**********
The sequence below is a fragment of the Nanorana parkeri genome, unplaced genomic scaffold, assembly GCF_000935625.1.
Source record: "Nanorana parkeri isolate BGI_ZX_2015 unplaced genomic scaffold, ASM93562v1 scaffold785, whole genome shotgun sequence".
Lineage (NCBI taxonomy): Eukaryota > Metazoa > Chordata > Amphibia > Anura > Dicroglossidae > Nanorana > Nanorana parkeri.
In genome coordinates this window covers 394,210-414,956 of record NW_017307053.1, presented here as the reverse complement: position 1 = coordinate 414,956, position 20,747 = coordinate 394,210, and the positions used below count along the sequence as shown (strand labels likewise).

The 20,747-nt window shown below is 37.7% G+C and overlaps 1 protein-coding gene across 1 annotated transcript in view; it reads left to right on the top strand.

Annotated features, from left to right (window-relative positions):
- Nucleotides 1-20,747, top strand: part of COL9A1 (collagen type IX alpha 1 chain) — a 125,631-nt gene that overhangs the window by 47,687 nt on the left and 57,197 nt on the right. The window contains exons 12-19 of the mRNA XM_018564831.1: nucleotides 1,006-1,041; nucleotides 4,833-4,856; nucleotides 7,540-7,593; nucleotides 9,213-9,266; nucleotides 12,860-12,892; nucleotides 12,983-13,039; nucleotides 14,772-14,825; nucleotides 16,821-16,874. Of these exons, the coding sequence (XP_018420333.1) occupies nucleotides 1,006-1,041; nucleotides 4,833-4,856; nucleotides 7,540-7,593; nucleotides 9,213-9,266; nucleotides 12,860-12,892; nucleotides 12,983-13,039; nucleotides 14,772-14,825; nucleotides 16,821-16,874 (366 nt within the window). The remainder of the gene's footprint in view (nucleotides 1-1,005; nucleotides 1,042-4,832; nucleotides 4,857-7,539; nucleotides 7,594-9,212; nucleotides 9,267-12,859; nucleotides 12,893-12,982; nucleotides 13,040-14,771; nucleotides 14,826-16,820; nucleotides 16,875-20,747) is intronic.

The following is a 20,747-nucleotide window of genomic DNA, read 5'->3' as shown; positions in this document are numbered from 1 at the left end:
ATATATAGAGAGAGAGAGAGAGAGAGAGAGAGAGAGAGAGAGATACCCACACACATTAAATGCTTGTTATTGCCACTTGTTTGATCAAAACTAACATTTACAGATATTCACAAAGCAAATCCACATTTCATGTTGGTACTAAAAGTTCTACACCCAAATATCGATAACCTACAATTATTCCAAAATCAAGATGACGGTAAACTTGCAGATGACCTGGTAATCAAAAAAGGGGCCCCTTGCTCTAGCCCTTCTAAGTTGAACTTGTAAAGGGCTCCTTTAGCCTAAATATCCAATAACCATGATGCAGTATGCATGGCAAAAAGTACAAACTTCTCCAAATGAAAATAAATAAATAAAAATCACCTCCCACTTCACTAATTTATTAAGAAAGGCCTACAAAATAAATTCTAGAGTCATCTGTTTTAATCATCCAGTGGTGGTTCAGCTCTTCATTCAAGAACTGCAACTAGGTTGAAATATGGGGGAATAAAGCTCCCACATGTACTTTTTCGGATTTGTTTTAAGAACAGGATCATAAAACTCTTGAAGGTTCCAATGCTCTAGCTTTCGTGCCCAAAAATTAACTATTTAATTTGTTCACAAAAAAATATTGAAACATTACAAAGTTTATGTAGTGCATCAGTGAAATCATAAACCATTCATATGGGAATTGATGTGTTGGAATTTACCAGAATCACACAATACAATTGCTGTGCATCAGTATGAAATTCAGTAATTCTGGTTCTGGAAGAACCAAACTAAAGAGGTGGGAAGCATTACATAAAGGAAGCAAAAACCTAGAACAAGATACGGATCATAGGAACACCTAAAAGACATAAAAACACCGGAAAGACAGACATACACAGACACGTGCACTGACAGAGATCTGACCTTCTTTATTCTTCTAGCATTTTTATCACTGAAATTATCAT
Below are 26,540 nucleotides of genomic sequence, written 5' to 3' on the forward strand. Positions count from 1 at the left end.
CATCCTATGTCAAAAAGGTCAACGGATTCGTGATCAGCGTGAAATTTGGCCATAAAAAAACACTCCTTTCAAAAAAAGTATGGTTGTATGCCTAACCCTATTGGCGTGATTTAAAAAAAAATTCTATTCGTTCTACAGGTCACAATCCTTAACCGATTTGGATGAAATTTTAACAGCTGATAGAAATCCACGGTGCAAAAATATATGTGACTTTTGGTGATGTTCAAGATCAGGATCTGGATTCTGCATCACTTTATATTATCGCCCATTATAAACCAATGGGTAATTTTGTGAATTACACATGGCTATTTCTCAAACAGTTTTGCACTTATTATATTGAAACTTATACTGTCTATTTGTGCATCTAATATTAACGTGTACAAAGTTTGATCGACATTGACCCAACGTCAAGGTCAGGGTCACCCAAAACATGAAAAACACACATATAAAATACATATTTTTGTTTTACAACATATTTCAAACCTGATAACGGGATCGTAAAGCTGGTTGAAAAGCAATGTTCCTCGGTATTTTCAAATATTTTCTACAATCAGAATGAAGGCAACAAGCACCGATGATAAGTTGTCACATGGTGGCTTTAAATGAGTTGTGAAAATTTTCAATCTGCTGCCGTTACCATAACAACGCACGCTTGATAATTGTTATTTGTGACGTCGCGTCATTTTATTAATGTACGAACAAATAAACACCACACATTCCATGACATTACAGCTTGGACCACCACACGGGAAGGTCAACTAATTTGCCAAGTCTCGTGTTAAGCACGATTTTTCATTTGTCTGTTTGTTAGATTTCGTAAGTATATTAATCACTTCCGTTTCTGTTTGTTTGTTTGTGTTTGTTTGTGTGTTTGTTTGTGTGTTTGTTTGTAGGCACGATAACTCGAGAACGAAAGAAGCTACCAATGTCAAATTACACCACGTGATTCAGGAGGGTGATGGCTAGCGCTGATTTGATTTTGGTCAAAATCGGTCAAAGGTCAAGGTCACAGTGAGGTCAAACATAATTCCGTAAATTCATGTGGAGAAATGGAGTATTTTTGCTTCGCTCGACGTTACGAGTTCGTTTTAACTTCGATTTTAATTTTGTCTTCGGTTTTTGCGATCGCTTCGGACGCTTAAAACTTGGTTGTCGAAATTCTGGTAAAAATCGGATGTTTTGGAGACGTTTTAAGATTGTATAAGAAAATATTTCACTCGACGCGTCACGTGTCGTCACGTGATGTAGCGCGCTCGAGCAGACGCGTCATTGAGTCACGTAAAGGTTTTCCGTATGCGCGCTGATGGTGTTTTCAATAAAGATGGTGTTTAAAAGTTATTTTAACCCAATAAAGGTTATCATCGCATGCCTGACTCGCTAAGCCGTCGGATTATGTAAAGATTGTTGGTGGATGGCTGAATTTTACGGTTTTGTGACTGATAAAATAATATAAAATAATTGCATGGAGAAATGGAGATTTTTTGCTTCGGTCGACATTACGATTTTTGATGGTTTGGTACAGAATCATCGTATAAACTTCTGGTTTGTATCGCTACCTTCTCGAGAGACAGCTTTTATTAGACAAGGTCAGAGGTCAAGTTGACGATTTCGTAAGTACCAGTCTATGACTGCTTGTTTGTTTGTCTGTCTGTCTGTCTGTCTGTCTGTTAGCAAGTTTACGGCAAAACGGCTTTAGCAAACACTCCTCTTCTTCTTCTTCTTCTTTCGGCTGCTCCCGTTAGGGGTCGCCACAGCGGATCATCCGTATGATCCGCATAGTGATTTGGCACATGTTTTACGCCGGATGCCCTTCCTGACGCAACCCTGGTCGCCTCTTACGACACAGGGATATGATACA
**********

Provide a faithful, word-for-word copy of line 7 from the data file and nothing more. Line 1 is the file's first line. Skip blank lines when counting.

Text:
- Nucleotides 1-20,747, top strand: part of COL9A1 (collagen type IX alpha 1 chain) — a 125,631-nt gene that overhangs the window by 47,687 nt on the left and 57,197 nt on the right. The window contains exons 12-19 of the mRNA XM_018564831.1: nucleotides 1,006-1,041; nucleotides 4,833-4,856; nucleotides 7,540-7,593; nucleotides 9,213-9,266; nucleotides 12,860-12,892; nucleotides 12,983-13,039; nucleotides 14,772-14,825; nucleotides 16,821-16,874. Of these exons, the coding sequence (XP_018420333.1) occupies nucleotides 1,006-1,041; nucleotides 4,833-4,856; nucleotides 7,540-7,593; nucleotides 9,213-9,266; nucleotides 12,860-12,892; nucleotides 12,983-13,039; nucleotides 14,772-14,825; nucleotides 16,821-16,874 (366 nt within the window). The remainder of the gene's footprint in view (nucleotides 1-1,005; nucleotides 1,042-4,832; nucleotides 4,857-7,539; nucleotides 7,594-9,212; nucleotides 9,267-12,859; nucleotides 12,893-12,982; nucleotides 13,040-14,771; nucleotides 14,826-16,820; nucleotides 16,875-20,747) is intronic.